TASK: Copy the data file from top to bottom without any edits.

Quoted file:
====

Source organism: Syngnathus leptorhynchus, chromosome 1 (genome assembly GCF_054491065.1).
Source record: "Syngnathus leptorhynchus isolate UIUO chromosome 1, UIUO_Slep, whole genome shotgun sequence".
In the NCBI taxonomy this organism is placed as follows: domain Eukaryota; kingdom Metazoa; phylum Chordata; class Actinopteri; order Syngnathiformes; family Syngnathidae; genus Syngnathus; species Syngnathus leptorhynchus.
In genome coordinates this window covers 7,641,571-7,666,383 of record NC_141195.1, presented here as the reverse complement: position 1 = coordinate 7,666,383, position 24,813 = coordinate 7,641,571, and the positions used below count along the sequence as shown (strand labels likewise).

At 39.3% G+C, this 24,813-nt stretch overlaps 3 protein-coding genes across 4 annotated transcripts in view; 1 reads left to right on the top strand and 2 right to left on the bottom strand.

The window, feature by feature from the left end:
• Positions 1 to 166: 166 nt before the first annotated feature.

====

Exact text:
Source organism: Syngnathus leptorhynchus, chromosome 1 (genome assembly GCF_054491065.1).
Source record: "Syngnathus leptorhynchus isolate UIUO chromosome 1, UIUO_Slep, whole genome shotgun sequence".
In the NCBI taxonomy this organism is placed as follows: domain Eukaryota; kingdom Metazoa; phylum Chordata; class Actinopteri; order Syngnathiformes; family Syngnathidae; genus Syngnathus; species Syngnathus leptorhynchus.
In genome coordinates this window covers 7,641,571-7,666,383 of record NC_141195.1, presented here as the reverse complement: position 1 = coordinate 7,666,383, position 24,813 = coordinate 7,641,571, and the positions used below count along the sequence as shown (strand labels likewise).

At 39.3% G+C, this 24,813-nt stretch overlaps 3 protein-coding genes across 4 annotated transcripts in view; 1 reads left to right on the top strand and 2 right to left on the bottom strand.

The window, feature by feature from the left end:
• Positions 1 to 166: 166 nt before the first annotated feature.